Western Sahara: Australian company importing phosphate from occupied territory

October 5, 2022
Saharawi refugee camp
Saharawi refugee camp. Photo: Tony Iltis

According to Western Sahara Resource Watch (WSRW), Australian company Incitec Pivot (IPL) confirmed in a meeting with Australian trade unionists on September 27 that it is expecting a delivery of phosphate rock exported by Morocco from occupied Western Sahara.

WSRW reported that the fertiliser company “confirmed that it is the client of the cargo onboard the bulk vessel Clipper Isadora that is currently steaming across the Indian Ocean.

“The vessel is expected to arrive at the port of Geelong on October 15.

“It is the first importation from occupied Western Sahara to Australia and Incitec Pivot since 2016.

“From what WSRW has learned now, the ship contains 33,000 tonnes of phosphate rock plundered by the Moroccan government in the territory that it holds under occupation.

“WSRW first wrote about the incident on September 23, as the vessel informed of its route towards the port of Geelong.

“Incitec Pivot is the only stock-exchange registered company in the world that today purchases the contentious product.”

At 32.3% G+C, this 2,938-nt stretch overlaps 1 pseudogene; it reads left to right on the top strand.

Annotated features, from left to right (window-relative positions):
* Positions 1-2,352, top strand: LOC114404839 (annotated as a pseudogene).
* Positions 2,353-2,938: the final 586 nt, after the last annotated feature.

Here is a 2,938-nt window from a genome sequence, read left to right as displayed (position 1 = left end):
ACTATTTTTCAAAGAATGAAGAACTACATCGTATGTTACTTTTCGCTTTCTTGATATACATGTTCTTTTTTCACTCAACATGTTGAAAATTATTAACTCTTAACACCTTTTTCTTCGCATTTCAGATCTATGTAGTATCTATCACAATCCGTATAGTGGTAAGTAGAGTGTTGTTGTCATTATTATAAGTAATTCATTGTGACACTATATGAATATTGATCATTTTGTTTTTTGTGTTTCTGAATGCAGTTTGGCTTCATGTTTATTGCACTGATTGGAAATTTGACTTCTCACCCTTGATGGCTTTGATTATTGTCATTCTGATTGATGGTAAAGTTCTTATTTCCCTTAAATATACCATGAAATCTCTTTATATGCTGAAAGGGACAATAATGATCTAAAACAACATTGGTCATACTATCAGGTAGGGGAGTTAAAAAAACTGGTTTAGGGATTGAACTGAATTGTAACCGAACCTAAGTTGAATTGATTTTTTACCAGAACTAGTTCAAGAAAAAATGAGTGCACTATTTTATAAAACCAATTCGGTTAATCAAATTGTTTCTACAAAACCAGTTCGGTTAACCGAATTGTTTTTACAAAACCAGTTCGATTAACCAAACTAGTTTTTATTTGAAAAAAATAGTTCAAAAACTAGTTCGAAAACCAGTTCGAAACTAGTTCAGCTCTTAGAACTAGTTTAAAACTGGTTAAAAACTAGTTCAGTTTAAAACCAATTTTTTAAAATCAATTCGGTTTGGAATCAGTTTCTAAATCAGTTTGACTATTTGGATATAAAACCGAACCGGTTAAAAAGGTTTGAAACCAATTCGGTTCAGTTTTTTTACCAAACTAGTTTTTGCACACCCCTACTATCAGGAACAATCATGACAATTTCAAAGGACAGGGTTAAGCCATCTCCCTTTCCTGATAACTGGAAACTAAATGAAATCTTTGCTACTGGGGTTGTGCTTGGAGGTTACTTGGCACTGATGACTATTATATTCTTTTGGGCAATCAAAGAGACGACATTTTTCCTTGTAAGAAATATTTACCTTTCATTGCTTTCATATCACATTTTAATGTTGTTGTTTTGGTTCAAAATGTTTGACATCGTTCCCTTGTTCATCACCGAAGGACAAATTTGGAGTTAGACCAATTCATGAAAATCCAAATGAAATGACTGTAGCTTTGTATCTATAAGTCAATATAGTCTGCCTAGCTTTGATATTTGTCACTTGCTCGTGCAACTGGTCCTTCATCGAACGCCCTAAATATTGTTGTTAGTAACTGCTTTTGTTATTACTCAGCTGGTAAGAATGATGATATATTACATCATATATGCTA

According to WSRW, IPL told the meeting that it did not exclude the possibility of purchasing more phosphate in the future.

Responding to the company’s admission, Cate Lewis from WSRW in Australia called on international owners to divest from the company.

“Incitec Pivot has obviously not appreciated the ethical and legal aspects of such business practice, nor taken into account the long engagement by its owners in earlier years. It is clearly an unacceptable risk for investors to be part of future incidents if remaining invested in the company,” she said.

WSRW reported that several international banks and asset managers excluded IPL from their portfolios due to the trade from Western Sahara. Some later removed IPL from exclusion lists “as the company had seemingly stopped its importation practice”.

“We live in a world where principles of basic international law are under pressure," Lewis said. "Companies should not undermine these principles by supporting illegal occupations.”

WSRW also reported that the African Court for Human and Peoples' Rights concluded in a landmark ruling on September 22 “that Morocco's occupation of Western Sahara is a serious violation of the Saharawi people’s right to self-determination and independence”.

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